There are hundreds of illnesses that can stem from a tick bite. Here in Webster County, healthcare providers are seeing an increase of cases this summer – some leading to hospitalization.
“The majority of the cases that we’re seeing are Ehrlichia and Rocky Mountain Fever,” said Epidemiologist Ladi Moore with the Webster County Health Unit. “As far as numbers go, we’ve had nine cases since the middle of June.”
Of these recent cases, at least two hospitalizations turned into multiple-day stays with one landing in the ICU. According to a press release from the health unit, people should watch for symptoms of tick-borne disease in the days and weeks following a tick bite. These include any unusual rash and unexplained flu-like symptoms, including fever, severe headaches, body aches, and dizziness.
“If you have pre-existing conditions you may be more susceptible to severe sickness but what we’re seeing is very healthy, young patients who are severely sick with tick illnesses,” she added. “It definitely doesn’t discriminate.”
While symptoms of tick-borne diseases often are mild, but they should not be ignored. If you know you’ve been bitten by a tick and any of the above symptoms appear, consult a doctor and mention the recent tick bite. Prompt treatment with antibiotics can prevent serious illness or even death.
“There are a lot of long-term side effects of tick-borne illnesses as well. The majority of people get better, eventually,” Moore said. “There are so many that deal with long-term effects from it.”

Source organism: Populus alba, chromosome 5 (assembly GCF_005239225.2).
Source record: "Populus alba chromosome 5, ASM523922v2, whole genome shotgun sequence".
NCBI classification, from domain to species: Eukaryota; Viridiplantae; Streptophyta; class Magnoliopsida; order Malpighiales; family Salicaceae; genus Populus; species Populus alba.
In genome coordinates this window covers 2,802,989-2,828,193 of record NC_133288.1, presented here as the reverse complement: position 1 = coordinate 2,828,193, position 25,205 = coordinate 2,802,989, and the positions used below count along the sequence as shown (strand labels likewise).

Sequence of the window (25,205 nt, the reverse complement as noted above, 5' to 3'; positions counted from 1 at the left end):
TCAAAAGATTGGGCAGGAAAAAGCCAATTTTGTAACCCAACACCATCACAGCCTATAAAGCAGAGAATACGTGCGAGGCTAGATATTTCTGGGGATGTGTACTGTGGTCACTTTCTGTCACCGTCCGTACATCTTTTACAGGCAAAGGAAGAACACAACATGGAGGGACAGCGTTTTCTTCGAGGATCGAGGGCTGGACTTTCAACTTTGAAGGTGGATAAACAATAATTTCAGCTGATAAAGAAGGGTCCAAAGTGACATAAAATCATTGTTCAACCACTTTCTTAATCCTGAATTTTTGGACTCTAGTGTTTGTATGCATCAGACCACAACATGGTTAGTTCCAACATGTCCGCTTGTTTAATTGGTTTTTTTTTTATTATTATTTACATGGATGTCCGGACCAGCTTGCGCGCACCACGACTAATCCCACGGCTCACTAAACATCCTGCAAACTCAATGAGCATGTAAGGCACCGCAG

Commonly transmitted diseases from tick bites include ehrlichiosis, tularemia, anaplasmosis, Lyme disease, Rocky Mountain spotted fever, and Southern tick-associated rash illness (STARI). The risk of contracting these illnesses is small but serious, so it is worth taking a few simple precautions to avoid them.
Protective clothing is the first line of defense against ticks. When outdoors, wear long-sleeved shirts, long pants, and boots with pants tucked into socks or boots. Rubber bands, blousing bands, or tape can be used to secure the cuffs of your pants.
“One of the main things people can do is just avoid them. Make sure you’re using a spray outdoors that includes DEET as an ingredient,” added Scott Allen. “Try to avoid more vegetative areas as well because that’s where they’re more likely to live. If you have just finished camping or hiking, anything like that just give yourself a good check. The longer a tick is on your body, the higher the likelihood of spreading disease.”
As far as tick removal, latest recommendations are using a good pair of tweezers, grabbing it as close to the head as you can and pull straight up, without squeezing the body. After removal, clean your hands and the area of tick bite thoroughly with rubbing alcohol or soap. For questions, contact the Webster County Health Unit at (417) 859-2532.